Property division may be one of the most difficult issues to tackle during divorce proceedings. People often become attached to certain property items or objects that they have accumulated during the marriage. Yet, all marital property is eligible for division between couples once the marriage is terminated. 

In some cases, the couple can negotiate terms of property division through mediation. More complicated cases, on the other hand, require the assistance of court-appointed judges. In either instance, both parties are required to disclose all of the marital property in their possession. 

Equitable division of marital property 

New Jersey, like many other states in the nation, uses the equitable division of property model when separating property in the final settlement. This means that marital property and assets are not divided equally in half between the parties involved. Instead, the judge determines who gets what after careful consideration of certain factors, such as how long the marriage lasted, and who contributed what to the marriage.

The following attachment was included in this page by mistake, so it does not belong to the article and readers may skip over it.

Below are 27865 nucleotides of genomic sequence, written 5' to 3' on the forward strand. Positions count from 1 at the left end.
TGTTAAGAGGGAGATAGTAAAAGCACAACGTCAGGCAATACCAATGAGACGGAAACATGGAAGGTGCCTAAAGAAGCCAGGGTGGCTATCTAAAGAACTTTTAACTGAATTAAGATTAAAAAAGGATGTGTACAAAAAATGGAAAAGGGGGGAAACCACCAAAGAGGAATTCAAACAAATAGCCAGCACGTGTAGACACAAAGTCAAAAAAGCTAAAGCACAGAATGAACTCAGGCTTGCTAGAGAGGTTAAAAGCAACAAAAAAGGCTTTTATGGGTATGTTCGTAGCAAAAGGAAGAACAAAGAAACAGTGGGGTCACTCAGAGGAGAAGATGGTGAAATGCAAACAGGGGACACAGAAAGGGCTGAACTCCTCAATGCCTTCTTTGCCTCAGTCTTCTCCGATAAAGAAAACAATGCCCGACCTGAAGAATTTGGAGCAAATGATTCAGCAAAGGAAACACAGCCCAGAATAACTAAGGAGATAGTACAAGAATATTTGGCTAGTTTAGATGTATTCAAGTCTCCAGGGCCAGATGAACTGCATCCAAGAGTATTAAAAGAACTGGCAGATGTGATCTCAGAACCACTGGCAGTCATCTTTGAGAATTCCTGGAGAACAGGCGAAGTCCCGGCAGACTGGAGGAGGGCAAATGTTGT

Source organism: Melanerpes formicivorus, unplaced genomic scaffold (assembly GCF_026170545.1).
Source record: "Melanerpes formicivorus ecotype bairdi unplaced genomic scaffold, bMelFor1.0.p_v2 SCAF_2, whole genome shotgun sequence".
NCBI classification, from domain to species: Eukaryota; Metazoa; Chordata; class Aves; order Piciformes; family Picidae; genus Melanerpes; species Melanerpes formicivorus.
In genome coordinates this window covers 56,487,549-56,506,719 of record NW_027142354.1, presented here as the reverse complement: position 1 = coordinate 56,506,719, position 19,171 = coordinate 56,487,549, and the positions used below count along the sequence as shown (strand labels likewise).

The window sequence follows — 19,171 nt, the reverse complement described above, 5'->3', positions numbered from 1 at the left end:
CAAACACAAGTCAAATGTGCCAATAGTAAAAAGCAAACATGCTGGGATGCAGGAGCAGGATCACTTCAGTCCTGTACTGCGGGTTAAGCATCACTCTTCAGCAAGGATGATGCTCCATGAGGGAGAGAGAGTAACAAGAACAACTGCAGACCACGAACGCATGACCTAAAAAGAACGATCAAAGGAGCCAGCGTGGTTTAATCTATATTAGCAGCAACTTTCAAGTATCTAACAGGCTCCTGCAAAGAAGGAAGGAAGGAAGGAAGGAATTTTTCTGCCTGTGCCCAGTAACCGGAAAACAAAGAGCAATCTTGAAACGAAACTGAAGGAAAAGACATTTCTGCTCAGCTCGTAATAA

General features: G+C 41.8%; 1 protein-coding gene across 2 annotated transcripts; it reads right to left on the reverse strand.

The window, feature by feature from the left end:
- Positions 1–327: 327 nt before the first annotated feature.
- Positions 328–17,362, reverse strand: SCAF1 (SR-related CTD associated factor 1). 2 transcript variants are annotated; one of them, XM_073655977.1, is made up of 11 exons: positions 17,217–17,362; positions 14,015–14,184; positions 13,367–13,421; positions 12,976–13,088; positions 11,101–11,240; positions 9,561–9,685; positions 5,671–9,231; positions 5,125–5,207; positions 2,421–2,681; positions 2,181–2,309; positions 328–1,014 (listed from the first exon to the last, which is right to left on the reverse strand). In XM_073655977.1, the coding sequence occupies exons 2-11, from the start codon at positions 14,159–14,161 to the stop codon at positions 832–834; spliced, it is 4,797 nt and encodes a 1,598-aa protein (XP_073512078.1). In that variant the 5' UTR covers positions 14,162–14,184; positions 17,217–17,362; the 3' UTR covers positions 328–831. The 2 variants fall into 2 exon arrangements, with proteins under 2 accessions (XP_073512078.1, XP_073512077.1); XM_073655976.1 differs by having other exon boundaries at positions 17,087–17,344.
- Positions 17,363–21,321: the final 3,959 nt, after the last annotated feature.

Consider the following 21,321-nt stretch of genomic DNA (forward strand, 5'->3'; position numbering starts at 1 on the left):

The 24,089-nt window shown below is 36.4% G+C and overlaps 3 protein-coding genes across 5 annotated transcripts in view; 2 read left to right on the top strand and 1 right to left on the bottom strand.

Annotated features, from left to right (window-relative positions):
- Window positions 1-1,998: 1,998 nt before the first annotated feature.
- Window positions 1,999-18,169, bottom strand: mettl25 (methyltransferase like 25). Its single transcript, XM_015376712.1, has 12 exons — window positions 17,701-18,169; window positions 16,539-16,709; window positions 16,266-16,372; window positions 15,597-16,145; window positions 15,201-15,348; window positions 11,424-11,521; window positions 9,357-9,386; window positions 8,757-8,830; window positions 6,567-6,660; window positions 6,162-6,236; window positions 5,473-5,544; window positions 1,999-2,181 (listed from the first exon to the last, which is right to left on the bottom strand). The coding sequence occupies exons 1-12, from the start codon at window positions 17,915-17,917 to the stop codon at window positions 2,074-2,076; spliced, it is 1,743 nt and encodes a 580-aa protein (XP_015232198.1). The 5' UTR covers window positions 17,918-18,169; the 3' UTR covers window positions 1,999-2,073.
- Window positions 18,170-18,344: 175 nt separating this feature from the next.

Account for all martial property 

Property and/or vehicles are considered marital if the title contains the name of both parties. Yet, there are many other items that may be overlooked when it comes time to take inventory of the property and assets amassed during the marriage. 

Marital property may also include the following: 

  • Memberships to exclusive golf courses and country clubs 
  • Intellectual property, such as patents, trademarks and copyrights 
  • Travel rewards points and miles 
  • Collectibles, such as antiques, classic cars, coins and art 
  • 401k plans, retirements plans, stocks, pensions and term life insurance policies 
  • Gifts exchanged between spouses during the marriage 

If either party lent money or property to another person during the marriage, that money or property is eligible for division in the settlement as well.